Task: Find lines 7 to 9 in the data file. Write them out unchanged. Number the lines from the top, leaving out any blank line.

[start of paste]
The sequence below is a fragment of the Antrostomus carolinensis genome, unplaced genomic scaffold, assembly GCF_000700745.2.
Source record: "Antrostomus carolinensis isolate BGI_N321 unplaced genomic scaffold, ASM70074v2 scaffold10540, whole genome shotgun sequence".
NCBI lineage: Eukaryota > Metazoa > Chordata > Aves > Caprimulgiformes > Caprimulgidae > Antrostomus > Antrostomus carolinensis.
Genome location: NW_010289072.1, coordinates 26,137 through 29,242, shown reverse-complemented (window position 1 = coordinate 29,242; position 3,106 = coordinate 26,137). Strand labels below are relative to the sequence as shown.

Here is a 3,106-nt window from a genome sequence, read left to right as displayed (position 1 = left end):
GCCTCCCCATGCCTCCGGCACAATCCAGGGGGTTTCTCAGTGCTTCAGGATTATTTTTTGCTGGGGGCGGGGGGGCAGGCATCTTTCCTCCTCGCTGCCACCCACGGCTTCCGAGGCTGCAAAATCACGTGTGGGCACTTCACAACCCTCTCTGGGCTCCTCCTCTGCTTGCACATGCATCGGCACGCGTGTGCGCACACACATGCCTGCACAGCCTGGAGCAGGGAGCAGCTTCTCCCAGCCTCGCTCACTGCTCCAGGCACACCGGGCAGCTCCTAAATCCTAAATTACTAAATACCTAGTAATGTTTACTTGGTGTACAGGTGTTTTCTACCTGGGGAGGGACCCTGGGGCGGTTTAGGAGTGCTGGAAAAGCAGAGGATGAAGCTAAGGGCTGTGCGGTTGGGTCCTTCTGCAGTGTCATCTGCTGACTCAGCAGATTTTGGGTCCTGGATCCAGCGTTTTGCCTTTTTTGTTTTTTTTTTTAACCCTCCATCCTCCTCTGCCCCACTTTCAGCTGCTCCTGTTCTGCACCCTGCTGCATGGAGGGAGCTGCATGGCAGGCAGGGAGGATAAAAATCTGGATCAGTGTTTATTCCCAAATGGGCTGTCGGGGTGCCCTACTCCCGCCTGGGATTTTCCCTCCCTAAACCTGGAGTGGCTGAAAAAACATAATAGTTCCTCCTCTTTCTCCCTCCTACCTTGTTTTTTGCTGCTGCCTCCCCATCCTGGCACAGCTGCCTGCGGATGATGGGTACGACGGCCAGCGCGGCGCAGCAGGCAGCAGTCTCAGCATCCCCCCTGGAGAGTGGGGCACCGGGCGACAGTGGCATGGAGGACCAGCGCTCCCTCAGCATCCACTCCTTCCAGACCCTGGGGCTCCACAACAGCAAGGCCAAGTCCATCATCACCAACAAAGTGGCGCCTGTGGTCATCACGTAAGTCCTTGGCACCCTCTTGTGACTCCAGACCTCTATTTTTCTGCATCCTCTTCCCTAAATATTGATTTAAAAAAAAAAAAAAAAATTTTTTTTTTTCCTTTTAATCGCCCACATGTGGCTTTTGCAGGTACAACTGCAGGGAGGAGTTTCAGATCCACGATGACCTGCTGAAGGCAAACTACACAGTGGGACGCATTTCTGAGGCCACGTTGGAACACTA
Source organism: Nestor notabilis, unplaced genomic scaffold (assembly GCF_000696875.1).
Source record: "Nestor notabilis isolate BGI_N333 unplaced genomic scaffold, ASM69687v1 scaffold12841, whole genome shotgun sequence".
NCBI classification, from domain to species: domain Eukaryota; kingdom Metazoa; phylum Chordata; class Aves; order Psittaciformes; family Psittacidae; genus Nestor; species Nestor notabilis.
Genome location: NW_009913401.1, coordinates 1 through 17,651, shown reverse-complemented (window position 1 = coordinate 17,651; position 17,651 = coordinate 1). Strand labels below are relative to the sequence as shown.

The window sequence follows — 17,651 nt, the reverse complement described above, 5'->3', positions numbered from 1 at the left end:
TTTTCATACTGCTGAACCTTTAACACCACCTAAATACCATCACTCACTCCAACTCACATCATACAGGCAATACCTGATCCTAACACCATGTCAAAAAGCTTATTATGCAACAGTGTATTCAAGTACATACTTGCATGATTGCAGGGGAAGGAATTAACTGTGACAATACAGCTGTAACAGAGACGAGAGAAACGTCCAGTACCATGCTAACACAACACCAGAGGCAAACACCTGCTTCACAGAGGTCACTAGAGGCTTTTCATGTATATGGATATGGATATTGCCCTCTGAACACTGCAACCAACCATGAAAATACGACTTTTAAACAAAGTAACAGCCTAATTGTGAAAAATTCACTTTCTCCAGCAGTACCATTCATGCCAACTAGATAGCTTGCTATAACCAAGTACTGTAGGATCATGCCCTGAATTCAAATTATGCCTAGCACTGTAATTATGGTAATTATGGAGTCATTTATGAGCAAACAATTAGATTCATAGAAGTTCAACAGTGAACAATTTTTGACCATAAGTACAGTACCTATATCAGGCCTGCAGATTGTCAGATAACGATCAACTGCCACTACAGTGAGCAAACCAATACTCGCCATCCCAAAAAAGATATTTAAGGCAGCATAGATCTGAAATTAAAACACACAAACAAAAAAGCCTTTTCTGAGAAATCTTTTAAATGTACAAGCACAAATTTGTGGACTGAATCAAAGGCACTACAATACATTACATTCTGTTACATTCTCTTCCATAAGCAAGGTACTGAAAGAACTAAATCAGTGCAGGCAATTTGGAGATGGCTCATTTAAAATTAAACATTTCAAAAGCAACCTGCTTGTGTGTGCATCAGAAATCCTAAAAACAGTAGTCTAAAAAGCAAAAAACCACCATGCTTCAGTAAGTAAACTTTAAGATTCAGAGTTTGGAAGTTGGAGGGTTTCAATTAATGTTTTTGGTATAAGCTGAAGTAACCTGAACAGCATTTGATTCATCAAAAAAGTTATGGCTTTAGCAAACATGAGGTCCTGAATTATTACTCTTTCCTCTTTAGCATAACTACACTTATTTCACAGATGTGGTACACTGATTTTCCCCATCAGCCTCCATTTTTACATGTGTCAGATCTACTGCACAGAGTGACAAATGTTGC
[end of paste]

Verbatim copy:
Source organism: Nestor notabilis, unplaced genomic scaffold (assembly GCF_000696875.1).
Source record: "Nestor notabilis isolate BGI_N333 unplaced genomic scaffold, ASM69687v1 scaffold12841, whole genome shotgun sequence".
NCBI classification, from domain to species: domain Eukaryota; kingdom Metazoa; phylum Chordata; class Aves; order Psittaciformes; family Psittacidae; genus Nestor; species Nestor notabilis.